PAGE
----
Book Review: Open Source .NET Development
Open Source .NET Development
by Brian Nantz
484 pages + CD, $39.99
Code in C# and XML
The central premise of this book is pretty easy to sum up: .NET development
and open source development do not have to be enemies. There are three senses in
which this statement is true, and Brian Nantz goes into both of them. First,
there are open source implementations of the core .NET classes, including Mono
and Portable .NET (among others). Second, there are applications built in .NET
that are open source (that is, licensed under an open source license). Third,
there are plenty of tools for .NET development (such as NDoc and NUnit) that
fall into the second class. You don't need to go down all of these paths at
once, of course, but there are lots of interesting synergies between them.
The book is largely a survey of the available tools, with plenty of sample
code showing how to use them. Nantz's interests range from the underlying .NET
implementations through editors and source code control to obfuscators, build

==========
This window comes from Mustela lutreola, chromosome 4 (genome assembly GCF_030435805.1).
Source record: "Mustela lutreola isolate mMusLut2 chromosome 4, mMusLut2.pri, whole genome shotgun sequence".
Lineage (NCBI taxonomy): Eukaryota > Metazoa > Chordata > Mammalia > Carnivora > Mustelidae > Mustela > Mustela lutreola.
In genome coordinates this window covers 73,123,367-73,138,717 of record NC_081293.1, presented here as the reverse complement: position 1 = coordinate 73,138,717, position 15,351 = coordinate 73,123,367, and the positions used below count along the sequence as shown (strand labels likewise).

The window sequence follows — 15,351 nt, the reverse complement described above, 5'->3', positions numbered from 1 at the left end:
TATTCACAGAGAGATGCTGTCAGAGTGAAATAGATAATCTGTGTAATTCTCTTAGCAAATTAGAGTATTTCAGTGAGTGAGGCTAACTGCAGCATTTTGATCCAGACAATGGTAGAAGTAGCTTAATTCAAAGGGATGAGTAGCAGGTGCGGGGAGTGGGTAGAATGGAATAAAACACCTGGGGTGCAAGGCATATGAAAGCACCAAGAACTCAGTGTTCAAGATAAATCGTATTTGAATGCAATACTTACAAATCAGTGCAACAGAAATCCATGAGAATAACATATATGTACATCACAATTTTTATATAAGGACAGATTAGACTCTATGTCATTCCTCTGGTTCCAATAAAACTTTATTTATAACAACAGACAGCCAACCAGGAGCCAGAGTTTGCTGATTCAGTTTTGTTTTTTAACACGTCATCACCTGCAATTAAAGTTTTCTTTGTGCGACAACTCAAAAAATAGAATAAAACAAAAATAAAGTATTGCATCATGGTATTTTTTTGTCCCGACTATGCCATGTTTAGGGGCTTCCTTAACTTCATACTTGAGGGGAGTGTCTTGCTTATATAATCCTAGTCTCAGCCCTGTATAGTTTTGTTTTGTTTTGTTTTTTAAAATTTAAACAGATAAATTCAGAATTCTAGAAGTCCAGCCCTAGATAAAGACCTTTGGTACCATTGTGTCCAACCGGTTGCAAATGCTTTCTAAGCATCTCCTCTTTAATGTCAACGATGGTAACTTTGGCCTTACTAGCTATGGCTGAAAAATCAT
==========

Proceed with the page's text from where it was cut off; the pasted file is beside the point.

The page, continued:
tools, and other utilities. Some tools get a short paragraph; others get an
There are some areas where the book is particularly strong. The comparison of
Microsoft's .NET CLR, the .NET CF, Rotor, Portable .NET, and Mono is more
thorough than others I've seen. The chapters on NAnt and Log4Net also go into
serious detail; the book can serve as a good tutorial on these two tools.
There's also a good chapter on tools for converting C# XML documentation to
various output formats that sorts through the confusing set of alternatives in
Other things you'll find here include a chapter on using open source
databases with .NET, one on cross-platform ASP.NET and Web Services, and a case
study of the ASpell.NET open source project. There's an included CD with tools
and sample code, though of course with the pace of development these days you'll
want to download current versions of most everything.
Typical developers are fascinated by tools, and always looking for new ones.
If you're in the .NET universe, you'll probably find at least a few tools here,
and the cover price is worth it for the NAnt and Log4Net content alone if you
decide to incorporate those two tools in your work.
Mike Gunderloy has been developing software for a quarter-century now, and writing about it for nearly as long. He walked away from a .NET development career in 2006 and has been a happy Rails user ever since. Mike blogs at A Fresh Cup.